Spring Place took us on a vacation to Peru–well, sort of. The exclusive, members-only club invited COYA, the highly-awarded Latin American restaurant, to take over its NYC space for fashion week. COYA crafted a dining experience as immersive as it was loyal to its Peruvian heritage. New Yorkers were able to experience COYA’s unique Incan-inspired menu. Three highlights from their offerings that had been specifically curated for this partnership included Ceviche de Atún Chifa, Arroz Nikkei and…

Keep on reading: Spring Place x COYA Brought The Heat This NYFW
Source: V Magazine

Spring Place x COYA Brought The Heat This NYFW

How to Save 100,000 Cameras: A Look Inside Camera Rescue

How to Save 100,000 Cameras: A Look Inside Camera Rescue

Camera Rescue is a project based in Finland that’s working to rescue 100,000 analog cameras by 2020 in order to preserve them for future generations. Photographer Jordan Lockhart of Cameraville recently traveled to Tampere, Finland, and made this 10.5-minute behind-the-scenes video at the organization’s ambitious endeavor.

Lockhart sat down with Camera Rescue core team member Juho Leppänen to talk about what his organization is doing.

In “rescuing” a camera, Camera Rescue finds film cameras that are broken or out of use, repairs them, and returns them to the market for a second chance at life. At the time of this writing, a counter on the project’s homepage shows that it has rescued 46,641 cameras in this way thus far.

One of the biggest challenges faced by Camera Rescue is the lack of qualified camera repair technicians, so they’re putting large efforts toward teaching the younger generation the skills of fixing cameras so that they’re not lost as current technicians age and retire.

And regarding larger issues facing the film photography industry as a whole, Camera Rescue believes there are three things that need to be addressed: (1) there needs to be newly designed mechanical shutters, (2) there needs to be new scanner technology in both hardware and software, and (3) there needs to be new automated film development machines for C-41, B&W, and E6 to keep the barrier of entry low for newcomers.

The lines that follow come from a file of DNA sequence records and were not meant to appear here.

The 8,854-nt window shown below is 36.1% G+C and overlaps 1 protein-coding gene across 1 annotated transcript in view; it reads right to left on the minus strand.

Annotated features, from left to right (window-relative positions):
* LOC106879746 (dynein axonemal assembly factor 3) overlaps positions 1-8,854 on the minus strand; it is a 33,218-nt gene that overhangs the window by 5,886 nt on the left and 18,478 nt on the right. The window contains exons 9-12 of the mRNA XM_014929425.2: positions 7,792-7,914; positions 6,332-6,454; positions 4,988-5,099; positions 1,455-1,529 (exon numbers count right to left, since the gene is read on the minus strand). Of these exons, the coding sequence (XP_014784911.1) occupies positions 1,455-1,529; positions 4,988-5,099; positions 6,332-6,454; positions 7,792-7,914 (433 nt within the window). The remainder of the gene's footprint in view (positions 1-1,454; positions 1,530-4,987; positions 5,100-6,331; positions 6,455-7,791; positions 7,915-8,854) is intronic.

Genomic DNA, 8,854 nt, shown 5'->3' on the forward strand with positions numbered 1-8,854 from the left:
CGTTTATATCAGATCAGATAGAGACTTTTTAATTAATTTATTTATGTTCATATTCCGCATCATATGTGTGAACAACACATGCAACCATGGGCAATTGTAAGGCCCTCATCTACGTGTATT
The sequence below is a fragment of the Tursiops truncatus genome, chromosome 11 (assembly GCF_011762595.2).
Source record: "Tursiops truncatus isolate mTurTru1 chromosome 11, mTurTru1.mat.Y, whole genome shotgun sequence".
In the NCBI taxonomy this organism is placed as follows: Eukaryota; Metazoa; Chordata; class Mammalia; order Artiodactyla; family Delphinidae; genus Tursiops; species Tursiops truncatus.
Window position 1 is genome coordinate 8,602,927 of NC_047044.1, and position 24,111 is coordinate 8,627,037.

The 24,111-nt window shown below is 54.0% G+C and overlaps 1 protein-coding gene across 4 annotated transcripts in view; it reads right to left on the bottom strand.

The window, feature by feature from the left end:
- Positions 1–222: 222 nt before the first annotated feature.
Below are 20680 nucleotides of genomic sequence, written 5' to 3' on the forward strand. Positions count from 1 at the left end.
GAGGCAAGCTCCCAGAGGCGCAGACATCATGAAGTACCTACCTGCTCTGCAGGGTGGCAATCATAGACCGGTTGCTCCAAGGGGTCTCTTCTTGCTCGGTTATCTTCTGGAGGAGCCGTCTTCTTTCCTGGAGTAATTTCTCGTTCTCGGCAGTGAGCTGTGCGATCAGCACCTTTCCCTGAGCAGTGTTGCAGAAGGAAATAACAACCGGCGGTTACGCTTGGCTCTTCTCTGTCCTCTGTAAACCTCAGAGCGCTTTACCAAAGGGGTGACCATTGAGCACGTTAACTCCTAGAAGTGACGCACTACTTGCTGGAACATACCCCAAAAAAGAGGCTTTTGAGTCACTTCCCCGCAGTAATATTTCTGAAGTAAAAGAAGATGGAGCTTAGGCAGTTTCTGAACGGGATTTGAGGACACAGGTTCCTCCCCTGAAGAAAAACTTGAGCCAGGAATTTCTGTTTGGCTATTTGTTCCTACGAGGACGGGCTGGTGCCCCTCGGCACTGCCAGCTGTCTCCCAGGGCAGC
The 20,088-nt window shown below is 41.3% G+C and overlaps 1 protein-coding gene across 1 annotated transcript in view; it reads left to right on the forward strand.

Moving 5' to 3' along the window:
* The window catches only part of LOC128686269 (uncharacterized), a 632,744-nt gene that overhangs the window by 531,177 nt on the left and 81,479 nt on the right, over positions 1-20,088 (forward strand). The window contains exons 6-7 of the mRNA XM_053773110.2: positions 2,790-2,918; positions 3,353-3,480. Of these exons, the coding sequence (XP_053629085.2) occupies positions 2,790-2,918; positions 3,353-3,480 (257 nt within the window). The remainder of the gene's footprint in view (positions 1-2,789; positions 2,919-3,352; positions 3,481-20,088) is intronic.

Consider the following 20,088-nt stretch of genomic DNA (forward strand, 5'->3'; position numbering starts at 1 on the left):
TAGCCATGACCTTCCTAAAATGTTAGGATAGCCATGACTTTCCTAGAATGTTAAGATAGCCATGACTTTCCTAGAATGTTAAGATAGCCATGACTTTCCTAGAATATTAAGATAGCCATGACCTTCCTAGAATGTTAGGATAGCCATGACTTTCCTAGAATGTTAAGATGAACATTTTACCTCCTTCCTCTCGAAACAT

“[W]e are just getting started,” Camera Rescue writes. “From one to thousands at a time, we rescue cameras from any time period old or new, working or broken. Trade in your old or unwanted camera equipment for cash, and help us with our goal of rescuing 100,000 cameras by 2020.”


Source: PetaPixel

How to Save 100,000 Cameras: A Look Inside Camera Rescue

If Iconic Space Photos Had Been Shot with a Smartphone Camera…

If Iconic Space Photos Had Been Shot with a Smartphone Camera…

What would iconic space probe photos of celestial bodies in our solar system look like if they had been shot with an ordinary smartphone camera? Astronomer Scott Manley made this 12.5-minute video that explains the answer, which is: “not much.”

The beautiful photos of planets and moons that you’ve seen were captured with specialized cameras on spacecraft that are much more like telescopes than like iPhone cameras.

For example, in August 2015, NASA shared a beautiful photo of the Moon passing in front of Earth that was captured by the camera on its DSCOVR Earth observation satellite.

But this photo was captured from a mind-boggling distance of nearly a million miles from Earth.

“The field of view of your typical everyday camera that you would find in a smartphone is about 60 degrees,” Manley says. “The camera onboard the DSCOVR spacecraft is called EPIC and it has a field of view of less than one degree. And of course that field of view is optimized because it’s designed to look at the Earth and little else.”

Manley shows various examples of the large distances famous shots were actually taken at using NASA’s Eyes on the Solar System, a free app that “lets you explore the planets, their moons, asteroids, comets and the spacecraft exploring them from 1950 to 2050.”